Public threats by Islamic militants holding at least four Americans and two Frenchmen hostage in Beirut have complicated delicate secret negotiations under way through Arab intermediaries seeking their release, according to informed Arab sources.

A plan involving the release in stages of the western hostages and 17 convicted Moslem terrorists held in Kuwait was under discussion when the kidnapers in Beirut suddenly made public their demands earlier this week, making it extremely difficult for either side to show any flexibility now, according to these sources.

The United States was not involved directly in the negotiations but reportedly was aware of the efforts being made to secure the American hostages' release.

Yesterday, a man claiming to speak for the Islamic Jihad, the Lebanese Moslem extremist front, warned in a call to a western news agency in Beirut that it will launch its "greatest military operation" ever against the United States and retaliate against Kuwaiti diplomats worldwide unless the 17 convicted terrorists involved in a spate of bombings in Kuwait in December 1983 are released.

"The U.S. government can expect the greatest military operation that has ever been known," the caller said. "Kuwait's refusal of these demands would mean hell for its counselors and ambassadors the world over."

Earlier in the week, Islamic Jihad released the pictures of six hostages -- four Americans and two Frenchmen -- which were published in the Beirut press together with a warning of "catastrophic consequences" if the group's demands were not met.

The sources said the Islamic extremists' decision to publicize their demands now could reflect a deadlock in the secret negotiations and a desire by the kidnapers to bring more public pressure to bear on both Kuwait and the United States in hopes of getting them to act.

The sources confirmed that the United States has been working for many months through several Arab channels to gain the freedom of the Americans kidnaped in the streets of Beirut and expressed concern that the threats and present publicity over their plight would jeopardize chances for reaching a solution through quiet diplomacy.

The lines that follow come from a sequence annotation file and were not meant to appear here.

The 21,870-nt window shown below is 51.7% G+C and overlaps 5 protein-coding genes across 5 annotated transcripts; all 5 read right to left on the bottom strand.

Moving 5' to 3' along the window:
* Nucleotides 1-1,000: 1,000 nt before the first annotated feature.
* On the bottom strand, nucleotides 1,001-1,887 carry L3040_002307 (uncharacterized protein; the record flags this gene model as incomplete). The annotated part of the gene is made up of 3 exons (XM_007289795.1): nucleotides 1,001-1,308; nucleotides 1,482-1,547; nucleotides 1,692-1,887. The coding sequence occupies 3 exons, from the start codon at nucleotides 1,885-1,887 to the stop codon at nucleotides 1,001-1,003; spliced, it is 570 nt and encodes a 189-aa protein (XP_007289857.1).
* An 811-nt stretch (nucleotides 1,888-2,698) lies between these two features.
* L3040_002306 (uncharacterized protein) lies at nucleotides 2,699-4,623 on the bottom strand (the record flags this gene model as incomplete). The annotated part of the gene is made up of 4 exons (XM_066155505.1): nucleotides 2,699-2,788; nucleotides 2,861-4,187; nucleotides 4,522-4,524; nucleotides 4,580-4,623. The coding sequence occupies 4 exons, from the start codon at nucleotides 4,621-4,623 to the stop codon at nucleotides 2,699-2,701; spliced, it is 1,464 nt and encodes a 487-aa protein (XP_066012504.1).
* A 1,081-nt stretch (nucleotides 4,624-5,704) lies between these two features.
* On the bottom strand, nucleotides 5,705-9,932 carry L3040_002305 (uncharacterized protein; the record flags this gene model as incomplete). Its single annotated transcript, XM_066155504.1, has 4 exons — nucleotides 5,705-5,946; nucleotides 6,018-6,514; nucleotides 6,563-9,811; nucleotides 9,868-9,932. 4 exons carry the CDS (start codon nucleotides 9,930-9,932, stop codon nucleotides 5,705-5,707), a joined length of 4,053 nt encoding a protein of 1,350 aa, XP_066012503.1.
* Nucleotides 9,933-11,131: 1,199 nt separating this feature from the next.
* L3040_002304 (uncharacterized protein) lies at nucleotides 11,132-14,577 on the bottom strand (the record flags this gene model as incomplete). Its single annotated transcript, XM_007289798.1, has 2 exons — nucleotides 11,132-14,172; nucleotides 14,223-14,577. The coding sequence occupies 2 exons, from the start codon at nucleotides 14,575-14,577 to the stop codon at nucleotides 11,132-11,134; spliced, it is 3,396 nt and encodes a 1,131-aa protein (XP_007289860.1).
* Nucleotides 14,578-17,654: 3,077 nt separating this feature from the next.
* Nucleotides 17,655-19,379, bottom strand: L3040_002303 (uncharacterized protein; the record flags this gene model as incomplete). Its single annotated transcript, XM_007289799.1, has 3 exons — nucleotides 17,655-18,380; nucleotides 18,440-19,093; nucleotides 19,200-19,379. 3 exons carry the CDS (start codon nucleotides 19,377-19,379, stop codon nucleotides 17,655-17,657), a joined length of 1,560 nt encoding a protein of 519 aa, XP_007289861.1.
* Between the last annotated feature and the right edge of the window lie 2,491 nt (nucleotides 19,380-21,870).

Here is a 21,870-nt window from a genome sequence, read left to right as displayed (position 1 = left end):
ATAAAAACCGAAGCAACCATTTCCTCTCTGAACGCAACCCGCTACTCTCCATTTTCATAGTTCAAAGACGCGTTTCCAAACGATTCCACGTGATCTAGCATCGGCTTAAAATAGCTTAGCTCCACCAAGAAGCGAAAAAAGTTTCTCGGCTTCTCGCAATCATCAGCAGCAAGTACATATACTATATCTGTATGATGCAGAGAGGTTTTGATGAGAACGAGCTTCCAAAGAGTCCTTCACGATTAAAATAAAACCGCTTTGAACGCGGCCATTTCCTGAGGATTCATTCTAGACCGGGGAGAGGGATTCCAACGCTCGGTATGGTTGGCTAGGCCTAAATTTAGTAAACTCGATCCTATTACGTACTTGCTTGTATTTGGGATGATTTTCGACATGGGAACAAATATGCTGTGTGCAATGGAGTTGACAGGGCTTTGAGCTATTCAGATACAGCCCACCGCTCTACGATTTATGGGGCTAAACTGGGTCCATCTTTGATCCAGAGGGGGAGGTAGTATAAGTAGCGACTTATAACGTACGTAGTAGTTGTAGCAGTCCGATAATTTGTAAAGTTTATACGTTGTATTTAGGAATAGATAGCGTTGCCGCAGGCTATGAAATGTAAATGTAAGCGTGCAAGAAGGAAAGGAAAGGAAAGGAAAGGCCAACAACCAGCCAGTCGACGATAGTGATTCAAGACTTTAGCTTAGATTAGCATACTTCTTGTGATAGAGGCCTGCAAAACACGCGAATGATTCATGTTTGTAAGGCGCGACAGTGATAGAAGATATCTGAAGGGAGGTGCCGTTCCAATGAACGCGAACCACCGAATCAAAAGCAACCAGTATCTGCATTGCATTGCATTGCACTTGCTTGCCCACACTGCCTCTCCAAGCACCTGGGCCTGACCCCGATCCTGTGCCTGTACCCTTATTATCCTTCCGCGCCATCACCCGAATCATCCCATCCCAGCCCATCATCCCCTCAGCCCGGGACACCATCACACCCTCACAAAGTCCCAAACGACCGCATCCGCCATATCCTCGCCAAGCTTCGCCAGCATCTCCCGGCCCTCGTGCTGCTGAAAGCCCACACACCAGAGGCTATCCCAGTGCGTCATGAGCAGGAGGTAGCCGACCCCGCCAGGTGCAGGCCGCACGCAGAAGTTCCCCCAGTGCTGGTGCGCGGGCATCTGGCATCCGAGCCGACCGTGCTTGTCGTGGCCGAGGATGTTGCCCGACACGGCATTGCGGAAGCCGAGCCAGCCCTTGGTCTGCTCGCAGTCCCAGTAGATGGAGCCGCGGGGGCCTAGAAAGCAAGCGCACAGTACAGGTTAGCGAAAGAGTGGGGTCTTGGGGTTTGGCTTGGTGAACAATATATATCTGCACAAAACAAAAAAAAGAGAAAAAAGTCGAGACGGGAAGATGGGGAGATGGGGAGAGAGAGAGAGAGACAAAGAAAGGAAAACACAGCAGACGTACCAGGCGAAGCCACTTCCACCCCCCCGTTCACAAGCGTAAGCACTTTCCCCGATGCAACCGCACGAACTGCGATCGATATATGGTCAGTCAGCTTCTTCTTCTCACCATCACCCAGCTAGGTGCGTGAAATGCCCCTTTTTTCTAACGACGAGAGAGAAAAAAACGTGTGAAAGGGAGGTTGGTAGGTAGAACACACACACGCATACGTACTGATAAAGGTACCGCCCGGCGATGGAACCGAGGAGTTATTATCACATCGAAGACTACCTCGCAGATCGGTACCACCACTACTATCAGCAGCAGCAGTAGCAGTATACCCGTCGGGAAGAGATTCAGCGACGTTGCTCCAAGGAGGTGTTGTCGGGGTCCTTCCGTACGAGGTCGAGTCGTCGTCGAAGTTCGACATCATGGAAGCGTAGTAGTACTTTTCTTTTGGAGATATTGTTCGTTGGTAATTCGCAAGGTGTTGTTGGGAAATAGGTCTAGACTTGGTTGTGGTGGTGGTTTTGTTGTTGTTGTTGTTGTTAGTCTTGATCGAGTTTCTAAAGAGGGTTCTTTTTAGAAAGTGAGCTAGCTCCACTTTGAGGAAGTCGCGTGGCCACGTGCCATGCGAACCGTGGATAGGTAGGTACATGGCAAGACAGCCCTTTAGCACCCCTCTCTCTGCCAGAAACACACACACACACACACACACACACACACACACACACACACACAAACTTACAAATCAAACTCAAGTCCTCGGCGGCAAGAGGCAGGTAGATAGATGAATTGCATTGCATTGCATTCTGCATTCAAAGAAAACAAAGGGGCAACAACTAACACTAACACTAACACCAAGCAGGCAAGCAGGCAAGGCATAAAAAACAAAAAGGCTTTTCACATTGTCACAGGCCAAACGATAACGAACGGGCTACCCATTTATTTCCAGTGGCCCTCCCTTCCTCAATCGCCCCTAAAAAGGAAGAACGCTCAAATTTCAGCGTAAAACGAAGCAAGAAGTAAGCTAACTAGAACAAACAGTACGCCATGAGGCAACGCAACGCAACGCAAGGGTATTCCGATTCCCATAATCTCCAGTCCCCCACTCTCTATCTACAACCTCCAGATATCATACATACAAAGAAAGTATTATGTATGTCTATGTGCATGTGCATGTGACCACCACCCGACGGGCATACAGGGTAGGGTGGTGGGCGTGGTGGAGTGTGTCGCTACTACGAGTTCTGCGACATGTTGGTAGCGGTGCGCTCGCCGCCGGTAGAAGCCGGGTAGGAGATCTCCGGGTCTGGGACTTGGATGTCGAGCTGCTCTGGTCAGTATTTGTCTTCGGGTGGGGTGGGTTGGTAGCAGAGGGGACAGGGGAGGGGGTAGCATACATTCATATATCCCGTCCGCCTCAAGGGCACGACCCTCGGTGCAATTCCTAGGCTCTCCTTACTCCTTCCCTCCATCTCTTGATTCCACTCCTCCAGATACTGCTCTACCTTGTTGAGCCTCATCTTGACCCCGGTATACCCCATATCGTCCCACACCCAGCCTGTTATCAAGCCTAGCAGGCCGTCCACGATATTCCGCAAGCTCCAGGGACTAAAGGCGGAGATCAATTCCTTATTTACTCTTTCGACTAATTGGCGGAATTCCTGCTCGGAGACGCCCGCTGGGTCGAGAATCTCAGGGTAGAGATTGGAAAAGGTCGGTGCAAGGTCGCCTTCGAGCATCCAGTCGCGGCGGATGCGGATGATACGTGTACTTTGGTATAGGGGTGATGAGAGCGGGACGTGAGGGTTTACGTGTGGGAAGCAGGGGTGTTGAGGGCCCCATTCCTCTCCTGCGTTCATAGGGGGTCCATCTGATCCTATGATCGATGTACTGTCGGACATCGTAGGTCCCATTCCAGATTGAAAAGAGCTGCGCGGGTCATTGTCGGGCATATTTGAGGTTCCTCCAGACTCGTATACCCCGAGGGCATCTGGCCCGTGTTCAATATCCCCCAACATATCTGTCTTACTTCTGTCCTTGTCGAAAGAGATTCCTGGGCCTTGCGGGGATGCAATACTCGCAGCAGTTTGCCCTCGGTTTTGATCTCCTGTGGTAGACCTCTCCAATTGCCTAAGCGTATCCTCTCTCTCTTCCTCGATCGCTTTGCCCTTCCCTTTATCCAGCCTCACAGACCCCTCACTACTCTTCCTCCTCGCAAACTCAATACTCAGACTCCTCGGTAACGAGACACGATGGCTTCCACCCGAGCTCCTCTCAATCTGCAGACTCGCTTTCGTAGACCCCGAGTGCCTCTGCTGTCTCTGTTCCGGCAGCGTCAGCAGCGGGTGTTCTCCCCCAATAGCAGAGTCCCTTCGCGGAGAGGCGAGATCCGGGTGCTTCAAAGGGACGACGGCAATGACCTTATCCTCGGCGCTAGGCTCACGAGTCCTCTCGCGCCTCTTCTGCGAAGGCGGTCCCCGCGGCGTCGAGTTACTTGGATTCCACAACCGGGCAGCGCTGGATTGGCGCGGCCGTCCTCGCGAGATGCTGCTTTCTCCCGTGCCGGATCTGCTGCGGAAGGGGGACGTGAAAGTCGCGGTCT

The negotiations, according to one source, had been extremely difficult because there is more than one group involved, and some of the kidnapers have family links to the terrorists held in Kuwait.

The four U.S. nationals are Terry Anderson, Associated Press bureau chief; William Buckley, a U.S. Embassy official; the Rev. Lawrence Jenco, head of Catholic Relief Services in Lebanon, and the Rev. Benjamin Weir, a Presbyterian minister. The fate of a fifth American, Peter Kilburn, a librarian at the American Univeristy of Beirut, is unclear.

Despite Kuwaiti and U.S. denials of any willingness to negotiate over the release of the terrorists in Kuwait, Arab sources said that a proposal had been under discussion to get the kidnapers to agree to the release of the hostages against a pledge from Kuwait that it would subsequently free, after a period of time, the 17 convicted terrorists.

The Kuwaitis had reportedly been considering such a way out of the dilemma before another group of terrorists hijacked a Kuwait airlines passenger jet last December and forced it to land in Tehran. The hijackers killed two Americans working for the Agency for International Development and beat several other Americans and Kuwaiti passengers before Iranian security forces put an end to the hijacking.

The hijackers also were demanding the release of the 17 convicted terrorists, but Kuwaiti officials decided to stand fast.

Against the backdrop of the threats to the hostages, the influential Lebanese Shiite religious leader, Mohammed Hussein Fadlallah, yesterday came out publicly against the kidnaping of foreigners in Lebanon. In a statement to Beirut newspapers, he said, "I condemn all kinds of kidnapings by any group."

Fadlallah, who has been implicated by western intelligence services in a number of terrorist incidents, specifically mentioned newsmen and diplomats and called upon his followers to help protect them.

Both the United States and Kuwait reiterated yesterday their longstanding policies of refusing to give into the terrorist demands. In addition, the Kuwaiti ambassador to the United States, Saud Nasir Sabah, said his government did not favor a visit by civil rights activist Jesse Jackson to Kuwait to discuss the hostage crisis.

"It would be counterproductive at this stage," he said. He also said that the issue of Kuwait freeing the 17 convicted terrorists was "not negotiable."

Thursday, civil rights activist Jackson offered to go to Lebanon or Kuwait "if there is any reasonable chance to have an impact." Yesterday he met with the Kuwaiti ambassador on the hostage issue.

President Reagan, asked about a possible effort by Jackson, said, "If Jesse Jackson can do anything, that will be just fine."

Jackson was instrumental in gaining the release in early January 1984 of U.S. Navy Lt. Robert O. Goodman Jr., whose plane was shot down over Syrian-controlled territory in Lebanon.

State Department spokesman Bernard Kalb said yesterday that the department was prepared to facilitate private efforts to gain the release of the hostages but warned that "those persons undertaking such private initiatives do not speak for the U.S. government."